share|improve this answer
    
I know, but I need to pass the arguments later (after the bind), hence the _1 and _2 in my code –  codablank1 Oct 24 '11 at 15:48
    
@codeblank function<void(void)> takes no arguments –  mloskot Oct 24 '11 at 15:56
2  
@codablank1: if you want to pass them later just call f1(arg1, arg2), if you want to pass them before use my answer... what do you ask for? –  Dani Oct 24 '11 at 16:37
2  
@codablank1: First, that's a new question, so you should ask it in a new question. Second, what you want is impossible. You cannot magic arguments into functions, nor should you be subverting the type system in that way. If you need a bunch of callbacks with different parameters, then you should be storing a properly typed list (possibly of boost::variant) that gives each function its correct type. –  Nicol Bolas Oct 24 '11 at 18:33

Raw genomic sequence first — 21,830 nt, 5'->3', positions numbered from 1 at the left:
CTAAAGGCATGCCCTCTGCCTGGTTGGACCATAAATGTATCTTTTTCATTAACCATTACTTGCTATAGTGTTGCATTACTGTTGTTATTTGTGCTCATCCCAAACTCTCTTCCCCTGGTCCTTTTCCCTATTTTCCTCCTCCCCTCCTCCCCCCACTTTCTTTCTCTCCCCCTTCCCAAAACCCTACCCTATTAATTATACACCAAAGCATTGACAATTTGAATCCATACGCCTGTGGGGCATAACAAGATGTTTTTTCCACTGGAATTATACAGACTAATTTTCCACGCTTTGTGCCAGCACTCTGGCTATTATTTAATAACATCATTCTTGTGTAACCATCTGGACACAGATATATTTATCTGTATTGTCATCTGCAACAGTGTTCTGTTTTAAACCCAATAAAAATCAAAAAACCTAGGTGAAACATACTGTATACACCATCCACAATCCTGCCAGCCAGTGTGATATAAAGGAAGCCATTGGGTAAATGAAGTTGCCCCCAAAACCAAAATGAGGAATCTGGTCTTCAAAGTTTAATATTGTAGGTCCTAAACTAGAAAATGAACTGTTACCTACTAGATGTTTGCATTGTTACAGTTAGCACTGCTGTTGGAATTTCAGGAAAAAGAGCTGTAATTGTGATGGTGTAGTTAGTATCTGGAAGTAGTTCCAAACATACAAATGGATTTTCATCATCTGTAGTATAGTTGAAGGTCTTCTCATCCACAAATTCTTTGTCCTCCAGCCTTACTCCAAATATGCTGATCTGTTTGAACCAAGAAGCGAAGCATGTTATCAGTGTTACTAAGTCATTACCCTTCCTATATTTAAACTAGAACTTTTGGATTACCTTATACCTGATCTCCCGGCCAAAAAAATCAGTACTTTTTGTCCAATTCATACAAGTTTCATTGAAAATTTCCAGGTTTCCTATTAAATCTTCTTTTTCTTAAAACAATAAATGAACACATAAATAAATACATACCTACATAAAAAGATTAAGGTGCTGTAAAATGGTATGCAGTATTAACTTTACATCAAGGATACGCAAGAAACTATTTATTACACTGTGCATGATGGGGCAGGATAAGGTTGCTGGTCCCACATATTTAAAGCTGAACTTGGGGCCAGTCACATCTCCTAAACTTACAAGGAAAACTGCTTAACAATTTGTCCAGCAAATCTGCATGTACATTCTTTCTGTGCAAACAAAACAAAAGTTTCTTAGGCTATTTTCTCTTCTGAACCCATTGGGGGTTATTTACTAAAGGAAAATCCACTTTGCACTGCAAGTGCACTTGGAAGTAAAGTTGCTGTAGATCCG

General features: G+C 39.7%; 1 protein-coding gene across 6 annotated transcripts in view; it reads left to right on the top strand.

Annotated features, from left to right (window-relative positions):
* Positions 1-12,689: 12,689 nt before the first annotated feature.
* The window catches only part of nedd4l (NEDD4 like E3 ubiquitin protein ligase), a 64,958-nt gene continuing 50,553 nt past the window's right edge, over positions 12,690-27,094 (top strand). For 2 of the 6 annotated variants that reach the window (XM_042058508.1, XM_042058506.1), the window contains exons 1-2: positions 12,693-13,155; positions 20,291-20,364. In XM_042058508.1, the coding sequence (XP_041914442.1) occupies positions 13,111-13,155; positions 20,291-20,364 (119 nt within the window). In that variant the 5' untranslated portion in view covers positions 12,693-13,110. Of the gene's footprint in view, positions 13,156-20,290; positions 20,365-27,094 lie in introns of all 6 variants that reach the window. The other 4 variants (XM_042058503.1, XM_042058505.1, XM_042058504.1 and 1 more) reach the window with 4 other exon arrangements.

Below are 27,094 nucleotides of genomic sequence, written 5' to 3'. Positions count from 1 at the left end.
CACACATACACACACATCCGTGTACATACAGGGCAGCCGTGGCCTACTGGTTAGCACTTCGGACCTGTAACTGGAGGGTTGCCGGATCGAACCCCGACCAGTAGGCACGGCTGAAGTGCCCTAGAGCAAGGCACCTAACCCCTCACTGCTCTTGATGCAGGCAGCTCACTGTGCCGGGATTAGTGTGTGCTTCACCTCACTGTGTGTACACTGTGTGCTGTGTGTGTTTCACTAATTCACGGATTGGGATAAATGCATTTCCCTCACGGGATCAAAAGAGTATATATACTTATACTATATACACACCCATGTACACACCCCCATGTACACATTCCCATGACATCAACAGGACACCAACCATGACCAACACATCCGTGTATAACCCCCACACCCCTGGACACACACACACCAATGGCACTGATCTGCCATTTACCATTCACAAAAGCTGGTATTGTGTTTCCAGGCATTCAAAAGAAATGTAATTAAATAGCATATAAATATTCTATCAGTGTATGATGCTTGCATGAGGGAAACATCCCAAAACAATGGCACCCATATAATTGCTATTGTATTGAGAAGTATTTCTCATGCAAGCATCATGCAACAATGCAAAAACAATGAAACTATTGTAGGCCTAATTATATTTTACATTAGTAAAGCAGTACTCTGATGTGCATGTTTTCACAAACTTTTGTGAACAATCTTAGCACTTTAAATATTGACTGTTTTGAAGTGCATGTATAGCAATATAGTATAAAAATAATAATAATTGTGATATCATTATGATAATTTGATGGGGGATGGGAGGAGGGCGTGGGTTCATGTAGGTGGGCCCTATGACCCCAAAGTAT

1  
If you have to stick a function<void(string,string)> inside a vector<function<void()>> before you've created the objects that you want to pass to the function, it's not going to be possible. The whole point of type safety in C++ is to prevent you from trying to do things like what you want to do, because they're dangerous. Take a step back and see if you can change the program on a different scale. vector<function<void()>> doesn't do what you want directly, so try to find something that directly expresses your idea instead of trying to work around vector<function<void()>>. –  bames53 Oct 24 '11 at 18:44